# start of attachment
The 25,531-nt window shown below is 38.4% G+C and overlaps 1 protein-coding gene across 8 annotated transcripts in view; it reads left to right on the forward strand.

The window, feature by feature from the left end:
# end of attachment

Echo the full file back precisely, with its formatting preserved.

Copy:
The 25,531-nt window shown below is 38.4% G+C and overlaps 1 protein-coding gene across 8 annotated transcripts in view; it reads left to right on the forward strand.

The window, feature by feature from the left end: